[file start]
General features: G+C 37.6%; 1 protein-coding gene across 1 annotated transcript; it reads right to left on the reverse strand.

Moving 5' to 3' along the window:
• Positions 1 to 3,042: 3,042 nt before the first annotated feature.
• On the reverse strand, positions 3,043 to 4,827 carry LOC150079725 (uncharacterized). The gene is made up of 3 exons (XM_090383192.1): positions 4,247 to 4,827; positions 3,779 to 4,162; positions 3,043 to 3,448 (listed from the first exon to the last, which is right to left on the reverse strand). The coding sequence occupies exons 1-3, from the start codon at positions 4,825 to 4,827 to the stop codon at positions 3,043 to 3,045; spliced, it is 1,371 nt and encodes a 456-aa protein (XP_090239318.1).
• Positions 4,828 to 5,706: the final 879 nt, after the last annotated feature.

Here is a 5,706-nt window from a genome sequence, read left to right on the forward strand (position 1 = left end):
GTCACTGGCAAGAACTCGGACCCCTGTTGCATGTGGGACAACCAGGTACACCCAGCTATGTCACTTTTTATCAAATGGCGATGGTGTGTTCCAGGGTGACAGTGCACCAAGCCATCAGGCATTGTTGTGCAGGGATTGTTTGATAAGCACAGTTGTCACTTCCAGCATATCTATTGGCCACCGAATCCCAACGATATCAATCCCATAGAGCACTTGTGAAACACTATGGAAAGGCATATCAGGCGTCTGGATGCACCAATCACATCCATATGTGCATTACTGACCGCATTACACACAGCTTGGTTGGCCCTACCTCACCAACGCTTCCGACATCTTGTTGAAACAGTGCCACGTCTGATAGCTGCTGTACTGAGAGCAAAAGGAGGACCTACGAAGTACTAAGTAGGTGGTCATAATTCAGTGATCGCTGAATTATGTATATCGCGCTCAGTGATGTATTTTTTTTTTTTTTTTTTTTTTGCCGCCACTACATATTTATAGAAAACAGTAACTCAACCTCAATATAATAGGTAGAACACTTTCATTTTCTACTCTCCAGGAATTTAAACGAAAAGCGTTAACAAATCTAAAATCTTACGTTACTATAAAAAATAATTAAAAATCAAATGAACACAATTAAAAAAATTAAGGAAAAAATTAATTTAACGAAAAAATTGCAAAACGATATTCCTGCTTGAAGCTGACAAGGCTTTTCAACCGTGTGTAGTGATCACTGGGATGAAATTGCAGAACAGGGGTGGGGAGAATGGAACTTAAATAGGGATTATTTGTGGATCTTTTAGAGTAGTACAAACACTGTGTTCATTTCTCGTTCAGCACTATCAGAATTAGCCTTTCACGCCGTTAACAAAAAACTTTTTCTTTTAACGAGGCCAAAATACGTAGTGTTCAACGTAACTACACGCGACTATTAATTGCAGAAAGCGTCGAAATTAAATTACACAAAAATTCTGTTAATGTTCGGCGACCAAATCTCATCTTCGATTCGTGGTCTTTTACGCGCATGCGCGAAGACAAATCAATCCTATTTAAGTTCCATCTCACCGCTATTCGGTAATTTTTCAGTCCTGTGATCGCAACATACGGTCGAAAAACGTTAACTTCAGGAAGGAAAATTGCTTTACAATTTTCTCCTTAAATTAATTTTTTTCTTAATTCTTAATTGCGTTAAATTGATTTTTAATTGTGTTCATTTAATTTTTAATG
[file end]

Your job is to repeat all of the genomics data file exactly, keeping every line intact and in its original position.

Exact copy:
General features: G+C 37.6%; 1 protein-coding gene across 1 annotated transcript; it reads right to left on the reverse strand.

Moving 5' to 3' along the window:
• Positions 1 to 3,042: 3,042 nt before the first annotated feature.
• On the reverse strand, positions 3,043 to 4,827 carry LOC150079725 (uncharacterized). The gene is made up of 3 exons (XM_090383192.1): positions 4,247 to 4,827; positions 3,779 to 4,162; positions 3,043 to 3,448 (listed from the first exon to the last, which is right to left on the reverse strand). The coding sequence occupies exons 1-3, from the start codon at positions 4,825 to 4,827 to the stop codon at positions 3,043 to 3,045; spliced, it is 1,371 nt and encodes a 456-aa protein (XP_090239318.1).
• Positions 4,828 to 5,706: the final 879 nt, after the last annotated feature.

Here is a 5,706-nt window from a genome sequence, read left to right on the forward strand (position 1 = left end):
GTCACTGGCAAGAACTCGGACCCCTGTTGCATGTGGGACAACCAGGTACACCCAGCTATGTCACTTTTTATCAAATGGCGATGGTGTGTTCCAGGGTGACAGTGCACCAAGCCATCAGGCATTGTTGTGCAGGGATTGTTTGATAAGCACAGTTGTCACTTCCAGCATATCTATTGGCCACCGAATCCCAACGATATCAATCCCATAGAGCACTTGTGAAACACTATGGAAAGGCATATCAGGCGTCTGGATGCACCAATCACATCCATATGTGCATTACTGACCGCATTACACACAGCTTGGTTGGCCCTACCTCACCAACGCTTCCGACATCTTGTTGAAACAGTGCCACGTCTGATAGCTGCTGTACTGAGAGCAAAAGGAGGACCTACGAAGTACTAAGTAGGTGGTCATAATTCAGTGATCGCTGAATTATGTATATCGCGCTCAGTGATGTATTTTTTTTTTTTTTTTTTTTTTGCCGCCACTACATATTTATAGAAAACAGTAACTCAACCTCAATATAATAGGTAGAACACTTTCATTTTCTACTCTCCAGGAATTTAAACGAAAAGCGTTAACAAATCTAAAATCTTACGTTACTATAAAAAATAATTAAAAATCAAATGAACACAATTAAAAAAATTAAGGAAAAAATTAATTTAACGAAAAAATTGCAAAACGATATTCCTGCTTGAAGCTGACAAGGCTTTTCAACCGTGTGTAGTGATCACTGGGATGAAATTGCAGAACAGGGGTGGGGAGAATGGAACTTAAATAGGGATTATTTGTGGATCTTTTAGAGTAGTACAAACACTGTGTTCATTTCTCGTTCAGCACTATCAGAATTAGCCTTTCACGCCGTTAACAAAAAACTTTTTCTTTTAACGAGGCCAAAATACGTAGTGTTCAACGTAACTACACGCGACTATTAATTGCAGAAAGCGTCGAAATTAAATTACACAAAAATTCTGTTAATGTTCGGCGACCAAATCTCATCTTCGATTCGTGGTCTTTTACGCGCATGCGCGAAGACAAATCAATCCTATTTAAGTTCCATCTCACCGCTATTCGGTAATTTTTCAGTCCTGTGATCGCAACATACGGTCGAAAAACGTTAACTTCAGGAAGGAAAATTGCTTTACAATTTTCTCCTTAAATTAATTTTTTTCTTAATTCTTAATTGCGTTAAATTGATTTTTAATTGTGTTCATTTAATTTTTAATG